It might be instructive at this point to turn to Paul Ricoeur's intervention in this debate more directly. Let us note that in positioning himself in this debate, Ricoeur does not take sides either way, but rather tries to focus on both sides of the competing positions on hermeneutics articulated in recent times and especially in the Gadamer-Habermas debate. From where Ricoeur stands, the debate raises the question of "the fundamental gesture of philosophy", which is at heart a post-Heideggerian problem. The question is teased out thus: "Is this gesture an avowal of the historical conditions to which all human understanding is subsumed under the reign of finitude? or rather is it, in the last analysis, an act of defiance, a critical gesture, relentlessly repeated and indefinitely turned against 'false consciousness', against the distortions of human communication that conceal the permanent exercise of domination and violence?" (1981 (1987):63 ;1986:300). What is then at philosophical stake in this debate would seem to boil down to either of the alternatives: hermeneutical consciousness (pace Gadamer) or a critical consciousness (pace Habermas). But Ricoeur questions this simple formulation of the alternatives, for not only is the philosophical stake too high to risk an error at this juncture, but also because it might be necessary (or our own calling in the aftermath of the disputation) to surpass the alternative, to take another turn. But Ricoeur sighs away from any planned "annexation" or "syncretism" in attempting to open respective spaces on both sides to "speak" to each other, and to recognise the other's virtues and claim to universality. This bold philosophical gesture has earned Ricoeur an endearing recognition among philosophers and theologians alike.

Ricoeur therefore brings an interesting insight into this debate and helps re-orient the debate from one concerned purely with method to the heart of philosophy which is the question of ontology in the concrete context of lived history. The task is not so much of "Destruktion" as of "re-construction", or "re-structuring" out of the latent layers of recollected consciousness, reminiscence, myths, symbolic forms, narratives, with the requisite engagement of reflection and criticism. Accordingly, Ricoeur sees four schemes through which the two seemingly opposing camps (of Gadamer and Habermas) can be dialogued and brought to closer appreciation of the other's perspective.

Firstly, he takes Gadamer's suggestion of "distanciation" or alienation from the tradition and shows this to be an important strategy for the emancipation of the text. The suggestion is that a text is a production of a number of moves, beginning with the intention of the author, the disposition of the original auditors, the cultural environment and the socio-linguistic conditions in which it arises. A decontextualisation is necessary before a recontextualisation can take place. Dialogue is not a sufficient condition; discourse has to be reframed and mediated through writing which is open to anyone's reading of it.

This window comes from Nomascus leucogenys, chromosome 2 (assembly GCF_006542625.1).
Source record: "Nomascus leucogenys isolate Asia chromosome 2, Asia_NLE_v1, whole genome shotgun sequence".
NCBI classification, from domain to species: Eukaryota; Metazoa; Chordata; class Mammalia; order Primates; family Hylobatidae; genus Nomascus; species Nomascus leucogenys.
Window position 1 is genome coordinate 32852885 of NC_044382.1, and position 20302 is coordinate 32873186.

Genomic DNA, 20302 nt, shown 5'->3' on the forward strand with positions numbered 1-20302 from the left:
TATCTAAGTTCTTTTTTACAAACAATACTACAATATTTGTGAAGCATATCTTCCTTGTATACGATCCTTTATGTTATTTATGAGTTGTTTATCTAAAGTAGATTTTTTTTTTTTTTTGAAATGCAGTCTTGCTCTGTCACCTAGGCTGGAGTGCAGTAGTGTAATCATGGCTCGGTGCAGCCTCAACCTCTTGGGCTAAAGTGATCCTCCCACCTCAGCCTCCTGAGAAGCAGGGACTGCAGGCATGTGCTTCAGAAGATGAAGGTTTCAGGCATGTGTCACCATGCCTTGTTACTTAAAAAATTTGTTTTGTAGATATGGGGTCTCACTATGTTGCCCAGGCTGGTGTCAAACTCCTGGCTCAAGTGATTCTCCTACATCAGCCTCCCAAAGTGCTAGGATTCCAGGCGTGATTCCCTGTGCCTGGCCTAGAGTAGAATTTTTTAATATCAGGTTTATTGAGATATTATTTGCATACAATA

The second theme follows on from the recognised need of the critical attitude, in which discourse is pushed further towards objectification, "to the point where structural analysis discloses the depth semantics of a text".

Third, the hermeneutics of texts turns towards the critique of ideology, through interrogation and transgressing of the closure of the text. One no longer looks simply for the intentions of the author, but expects a world or reality (as the mode of being and power-to-be) to unfold out of it. This echoes Heidegger's trajectory of Dasein's own possibilities.

The fourth condition returns the element of subjectivity into interpretation, for understanding in the end is concerned with self-understanding, mediated by the "matter of the text" against the horizon of the tradition. But such a self-understanding must be open to a rupturing of the subjective (or transcendental) illusion as well, i.e. to a critique of false consciousness, whether historical or contemporary" "The critique of false consciousness can thus become an integral part of hermeneutics, conferring upon the critique of ideology that metahermeneutical dimension that Habermas assigns to it." (1986: 332; 1981 (1987): 94). Again, the theme of distanciation or detachment becomes critical here. Ricoeur dwells on this concept at some length complaining about its apparent radical absence in Gadamer's philosophical hermeneutics, in his essay 'The hermeneutical function of distanciation' (Ricoeur 1981(87):131-144).

Ricoeur then goes further and turns the hermeneutic themes outlined here on the critique of ideology itself, lest it assumes a life all its own without contributing to understanding in any deep or significant way. So both a depth hermeneutic and a critical hermeneutic is necessary for there to be emancipation from the snares of tradition on the one hand and the oppressive potentialities within the discourse or the theory of ideology itself. (For instance, Marxism in the Soviet Union was intended as a critique of bourgeois ideology; but in the present day it has outrun its function, yet Marxism continues to hold sway, albeit as a replacement ideology.)